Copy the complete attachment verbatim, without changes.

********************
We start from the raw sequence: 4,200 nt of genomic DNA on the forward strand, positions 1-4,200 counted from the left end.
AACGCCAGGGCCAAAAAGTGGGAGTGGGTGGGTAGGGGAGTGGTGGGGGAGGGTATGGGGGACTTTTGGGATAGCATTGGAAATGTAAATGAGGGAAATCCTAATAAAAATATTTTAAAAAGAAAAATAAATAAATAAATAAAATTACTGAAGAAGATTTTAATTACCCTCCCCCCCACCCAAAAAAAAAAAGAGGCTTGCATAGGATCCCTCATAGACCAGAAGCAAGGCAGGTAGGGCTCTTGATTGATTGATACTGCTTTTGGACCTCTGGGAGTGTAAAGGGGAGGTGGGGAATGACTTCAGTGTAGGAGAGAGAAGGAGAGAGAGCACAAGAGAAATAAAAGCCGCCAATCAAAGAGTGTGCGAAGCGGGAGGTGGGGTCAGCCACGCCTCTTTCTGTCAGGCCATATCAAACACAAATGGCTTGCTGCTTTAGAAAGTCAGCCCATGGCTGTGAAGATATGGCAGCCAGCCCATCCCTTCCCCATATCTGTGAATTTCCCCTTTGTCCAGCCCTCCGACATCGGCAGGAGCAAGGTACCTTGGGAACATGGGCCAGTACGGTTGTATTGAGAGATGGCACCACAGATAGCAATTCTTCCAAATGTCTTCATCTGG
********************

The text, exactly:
We start from the raw sequence: 4,200 nt of genomic DNA on the forward strand, positions 1-4,200 counted from the left end.
AACGCCAGGGCCAAAAAGTGGGAGTGGGTGGGTAGGGGAGTGGTGGGGGAGGGTATGGGGGACTTTTGGGATAGCATTGGAAATGTAAATGAGGGAAATCCTAATAAAAATATTTTAAAAAGAAAAATAAATAAATAAATAAAATTACTGAAGAAGATTTTAATTACCCTCCCCCCCACCCAAAAAAAAAAAGAGGCTTGCATAGGATCCCTCATAGACCAGAAGCAAGGCAGGTAGGGCTCTTGATTGATTGATACTGCTTTTGGACCTCTGGGAGTGTAAAGGGGAGGTGGGGAATGACTTCAGTGTAGGAGAGAGAAGGAGAGAGAGCACAAGAGAAATAAAAGCCGCCAATCAAAGAGTGTGCGAAGCGGGAGGTGGGGTCAGCCACGCCTCTTTCTGTCAGGCCATATCAAACACAAATGGCTTGCTGCTTTAGAAAGTCAGCCCATGGCTGTGAAGATATGGCAGCCAGCCCATCCCTTCCCCATATCTGTGAATTTCCCCTTTGTCCAGCCCTCCGACATCGGCAGGAGCAAGGTACCTTGGGAACATGGGCCAGTACGGTTGTATTGAGAGATGGCACCACAGATAGCAATTCTTCCAAATGTCTTCATCTGG